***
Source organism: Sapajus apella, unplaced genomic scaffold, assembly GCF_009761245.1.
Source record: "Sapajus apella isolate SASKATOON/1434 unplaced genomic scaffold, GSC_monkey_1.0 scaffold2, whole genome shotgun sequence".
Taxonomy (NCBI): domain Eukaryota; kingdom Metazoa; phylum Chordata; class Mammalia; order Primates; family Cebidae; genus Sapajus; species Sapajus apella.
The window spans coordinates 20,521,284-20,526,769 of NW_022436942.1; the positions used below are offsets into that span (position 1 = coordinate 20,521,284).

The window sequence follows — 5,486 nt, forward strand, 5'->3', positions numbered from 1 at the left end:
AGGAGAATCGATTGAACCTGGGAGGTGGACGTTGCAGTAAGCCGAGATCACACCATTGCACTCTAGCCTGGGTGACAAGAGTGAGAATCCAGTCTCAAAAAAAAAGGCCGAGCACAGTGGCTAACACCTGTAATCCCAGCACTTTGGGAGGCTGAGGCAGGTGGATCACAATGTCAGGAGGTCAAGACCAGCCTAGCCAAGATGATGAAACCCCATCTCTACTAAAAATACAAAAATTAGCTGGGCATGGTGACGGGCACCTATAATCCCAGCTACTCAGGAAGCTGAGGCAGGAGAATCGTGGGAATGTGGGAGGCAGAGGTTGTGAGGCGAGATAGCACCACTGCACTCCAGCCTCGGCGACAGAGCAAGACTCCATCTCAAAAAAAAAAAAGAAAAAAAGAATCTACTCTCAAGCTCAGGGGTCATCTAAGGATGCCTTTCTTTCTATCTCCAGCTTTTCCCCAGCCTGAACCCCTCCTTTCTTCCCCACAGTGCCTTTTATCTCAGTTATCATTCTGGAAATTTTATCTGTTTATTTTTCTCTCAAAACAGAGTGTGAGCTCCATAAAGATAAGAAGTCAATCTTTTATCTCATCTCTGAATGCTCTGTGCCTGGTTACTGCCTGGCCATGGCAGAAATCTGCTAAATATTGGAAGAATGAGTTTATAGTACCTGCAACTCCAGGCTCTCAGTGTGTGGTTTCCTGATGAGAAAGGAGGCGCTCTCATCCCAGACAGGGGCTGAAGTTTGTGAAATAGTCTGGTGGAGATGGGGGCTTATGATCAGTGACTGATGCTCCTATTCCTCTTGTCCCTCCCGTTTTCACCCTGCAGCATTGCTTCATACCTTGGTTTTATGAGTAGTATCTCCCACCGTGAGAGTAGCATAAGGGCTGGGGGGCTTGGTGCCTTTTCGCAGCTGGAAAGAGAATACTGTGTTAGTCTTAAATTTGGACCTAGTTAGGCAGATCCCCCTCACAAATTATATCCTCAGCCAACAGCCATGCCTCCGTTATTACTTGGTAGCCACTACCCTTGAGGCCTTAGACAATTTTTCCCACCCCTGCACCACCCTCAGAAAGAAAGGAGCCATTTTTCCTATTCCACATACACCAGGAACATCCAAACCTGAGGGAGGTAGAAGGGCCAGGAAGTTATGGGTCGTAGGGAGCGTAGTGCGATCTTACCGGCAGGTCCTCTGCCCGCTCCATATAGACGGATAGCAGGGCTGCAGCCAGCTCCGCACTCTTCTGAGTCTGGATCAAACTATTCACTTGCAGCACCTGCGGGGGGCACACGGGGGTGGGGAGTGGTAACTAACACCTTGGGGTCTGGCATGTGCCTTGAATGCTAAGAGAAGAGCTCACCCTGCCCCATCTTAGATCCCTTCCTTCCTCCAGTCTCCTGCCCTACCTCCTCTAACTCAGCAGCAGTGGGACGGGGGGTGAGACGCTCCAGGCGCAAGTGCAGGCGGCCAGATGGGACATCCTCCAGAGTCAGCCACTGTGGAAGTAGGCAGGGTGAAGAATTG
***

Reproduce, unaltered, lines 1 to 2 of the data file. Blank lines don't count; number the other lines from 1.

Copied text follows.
Source organism: Sapajus apella, unplaced genomic scaffold, assembly GCF_009761245.1.
Source record: "Sapajus apella isolate SASKATOON/1434 unplaced genomic scaffold, GSC_monkey_1.0 scaffold2, whole genome shotgun sequence".